The Long Echo of Inequality

A friend asked me to share some thoughts on race in wake of the Trayvon Martin shooting; these are those.  

It has been half a century since the primary struggle for racial equality was at its height.  Unlike many political issues that still confound and divide us, this primary struggle has been ended.  Overt racial discrimination is illegal, is generally recognized as immoral, and today it is the exception, rather than the rule.

However, issues of racial equality continue to echo in our time.  In some ways, our society remains racist, but has changed its vocabulary to carefully avoid that label.  We discuss the problems of urban youth, underprivileged youth, gang members, high-risk youth, ethnic communities, and racially diverse neighborhoods; what we mean, in many cases, is black.

Even that word, black, has become tainted.  In some circles one must carefully say “African-American,” as though the subject just arrived from Cameroon.  We don’t trouble ourselves about the distinction for white people; we are just white, not “Dutch-American,” or “Caucasian-American.”  It is lost on many people that by avoiding one word while embracing the other, we are underscoring that just-under-the-surface idea that there is something wrong about being black.

What we have become is a culture of racial code-words.  Many of us still hold prejudices, but we feel constrained from overtly expressing them.

When the story broke nationally this year about the shooting death of Trayvon Martin, this strange racial paradigm was on full display.  The shooter described Trayvon as looking suspicious, and “up to no good.”  He later told police that he felt threatened, even though Trayvon was much smaller than him, and unarmed (Skittles are not commonly used as weapons).

In code, Zimmerman was revealing that his suspicions were aroused by the presence of a young black walking around this “non-diverse” neighborhood.  The media focus on Trayvon’s attire- a black hoodie- shows our willingness to immediately find a symbol that is more associated with black than white culture, and hold it up for partial culpability.

I was particularly intrigued by Geraldo Rivera’s comment that black parents should not allow their children to go out in public wearing hoodies, since they might be associated with, well, hoodlums (in fact, there is no etymological association, as “hoodlum” is derived from a Bavarian word for “ragamuffin”).  It struck me that this is dangerously close to telling rape victims that they are partly to blame for wearing enticing attire.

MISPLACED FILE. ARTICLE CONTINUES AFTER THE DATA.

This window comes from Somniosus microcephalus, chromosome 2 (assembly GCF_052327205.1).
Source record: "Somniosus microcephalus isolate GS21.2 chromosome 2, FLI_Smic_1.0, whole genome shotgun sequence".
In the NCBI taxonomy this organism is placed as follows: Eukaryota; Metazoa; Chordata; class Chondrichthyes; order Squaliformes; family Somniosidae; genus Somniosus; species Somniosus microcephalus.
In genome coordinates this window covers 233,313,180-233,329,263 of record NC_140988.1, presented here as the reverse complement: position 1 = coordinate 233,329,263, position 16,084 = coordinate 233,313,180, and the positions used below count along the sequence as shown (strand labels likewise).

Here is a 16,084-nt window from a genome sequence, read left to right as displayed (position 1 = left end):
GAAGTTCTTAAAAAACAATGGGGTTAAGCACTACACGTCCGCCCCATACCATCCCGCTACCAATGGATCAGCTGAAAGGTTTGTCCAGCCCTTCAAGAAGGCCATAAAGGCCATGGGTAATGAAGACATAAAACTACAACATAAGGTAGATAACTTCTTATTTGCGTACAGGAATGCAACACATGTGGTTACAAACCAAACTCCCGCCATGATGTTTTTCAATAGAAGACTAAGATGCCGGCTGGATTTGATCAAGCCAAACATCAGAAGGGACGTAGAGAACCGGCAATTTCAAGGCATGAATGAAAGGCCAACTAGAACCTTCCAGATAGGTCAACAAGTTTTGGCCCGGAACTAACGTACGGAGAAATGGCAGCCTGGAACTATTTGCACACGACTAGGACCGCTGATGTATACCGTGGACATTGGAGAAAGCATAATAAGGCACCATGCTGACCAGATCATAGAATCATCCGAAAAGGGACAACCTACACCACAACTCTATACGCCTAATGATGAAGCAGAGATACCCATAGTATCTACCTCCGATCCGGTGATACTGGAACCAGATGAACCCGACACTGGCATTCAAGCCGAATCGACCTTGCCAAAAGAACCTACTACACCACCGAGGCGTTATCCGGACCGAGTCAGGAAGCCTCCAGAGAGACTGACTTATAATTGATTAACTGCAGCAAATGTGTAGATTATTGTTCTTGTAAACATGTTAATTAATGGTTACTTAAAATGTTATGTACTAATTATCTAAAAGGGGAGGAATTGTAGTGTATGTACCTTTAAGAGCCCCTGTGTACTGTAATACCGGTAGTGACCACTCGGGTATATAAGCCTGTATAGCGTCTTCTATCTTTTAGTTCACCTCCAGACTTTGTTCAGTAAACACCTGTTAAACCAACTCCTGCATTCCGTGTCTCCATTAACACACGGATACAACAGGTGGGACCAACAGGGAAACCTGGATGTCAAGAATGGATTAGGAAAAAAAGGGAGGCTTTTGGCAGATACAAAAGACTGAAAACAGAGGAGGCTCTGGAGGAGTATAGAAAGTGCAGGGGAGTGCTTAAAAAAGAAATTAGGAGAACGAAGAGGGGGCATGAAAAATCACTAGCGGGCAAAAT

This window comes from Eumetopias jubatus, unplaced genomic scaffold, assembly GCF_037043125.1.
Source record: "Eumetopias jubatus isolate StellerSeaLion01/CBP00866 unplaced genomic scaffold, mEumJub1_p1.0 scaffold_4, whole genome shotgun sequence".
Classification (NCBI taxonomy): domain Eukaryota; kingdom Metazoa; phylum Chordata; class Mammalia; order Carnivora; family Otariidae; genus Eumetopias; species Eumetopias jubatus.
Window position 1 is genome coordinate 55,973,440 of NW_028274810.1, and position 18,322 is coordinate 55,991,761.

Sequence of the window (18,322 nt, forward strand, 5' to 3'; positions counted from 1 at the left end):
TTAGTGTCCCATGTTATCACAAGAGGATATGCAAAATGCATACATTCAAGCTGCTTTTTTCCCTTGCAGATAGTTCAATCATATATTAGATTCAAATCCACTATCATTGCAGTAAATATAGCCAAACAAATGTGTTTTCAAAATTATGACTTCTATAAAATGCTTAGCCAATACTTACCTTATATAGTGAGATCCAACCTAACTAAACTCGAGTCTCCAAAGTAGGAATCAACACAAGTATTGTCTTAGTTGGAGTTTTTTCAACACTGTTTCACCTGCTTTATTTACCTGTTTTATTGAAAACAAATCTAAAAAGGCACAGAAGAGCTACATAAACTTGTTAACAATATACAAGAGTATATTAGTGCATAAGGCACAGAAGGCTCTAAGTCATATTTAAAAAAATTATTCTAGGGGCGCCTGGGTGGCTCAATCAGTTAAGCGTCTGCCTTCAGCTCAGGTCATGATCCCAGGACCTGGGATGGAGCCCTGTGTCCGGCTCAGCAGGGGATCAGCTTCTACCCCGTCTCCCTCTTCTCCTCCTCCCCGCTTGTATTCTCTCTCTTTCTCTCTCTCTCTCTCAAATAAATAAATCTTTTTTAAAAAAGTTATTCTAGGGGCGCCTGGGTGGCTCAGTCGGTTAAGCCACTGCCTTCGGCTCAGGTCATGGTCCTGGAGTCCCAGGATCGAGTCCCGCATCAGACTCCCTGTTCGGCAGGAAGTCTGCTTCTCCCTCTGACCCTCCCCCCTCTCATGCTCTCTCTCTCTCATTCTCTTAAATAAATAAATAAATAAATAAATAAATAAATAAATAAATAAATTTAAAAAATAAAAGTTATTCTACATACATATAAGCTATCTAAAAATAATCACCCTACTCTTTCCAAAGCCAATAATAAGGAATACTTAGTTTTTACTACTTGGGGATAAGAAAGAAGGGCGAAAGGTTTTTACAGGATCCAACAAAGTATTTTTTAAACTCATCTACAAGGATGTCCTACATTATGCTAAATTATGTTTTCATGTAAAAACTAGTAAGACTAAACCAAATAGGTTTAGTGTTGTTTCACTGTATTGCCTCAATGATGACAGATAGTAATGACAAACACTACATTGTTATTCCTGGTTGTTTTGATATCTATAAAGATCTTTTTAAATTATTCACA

It is a credit to our society and our national discourse that this crime, which was not overtly about race, has been discussed in the context of race and prejudice.  CNN audio-enhancement technology notwithstanding, there were no immediate indications that race played an obvious role in the shooting, but our media and our discourse saw right through that and quickly reached the deeper issue.  It is one that merits discussion.

We do have a problem with racism in this country, and it is related to the long echo of inequality.  One statistic often raised in support of racial profiling is the higher occurrence of crimes among members of the black community.  This oft-quoted statistic has to do with economics, and the long legacy of denied opportunity, and not some inherently-flawed characteristic associated with the black race.  If the races started on an equal footing, those statistics simply would not exist.

But, we did not.  Just a generation ago the opportunities available to black families and white families were curtailed by law, by custom, and by society writ large.  We cannot suddenly level the playing field and assume that we have undone the adverse effects of centuries of discrimination.

If there are inequalities in our crime rates, we need to uncover their cause and work towards their eradication, rather than focusing our suspicions on members of a suspect race.  Calling Zimmerman a racist for his behavior as a community watchman may be extreme, but the shoe certainly seems to fit.


Published in: on May 14, 2012 at 7:57 pm  Comments (1)  

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One CommentLeave a comment

  1. Andrew, thank you for continuing to share your perspectives on this blog.

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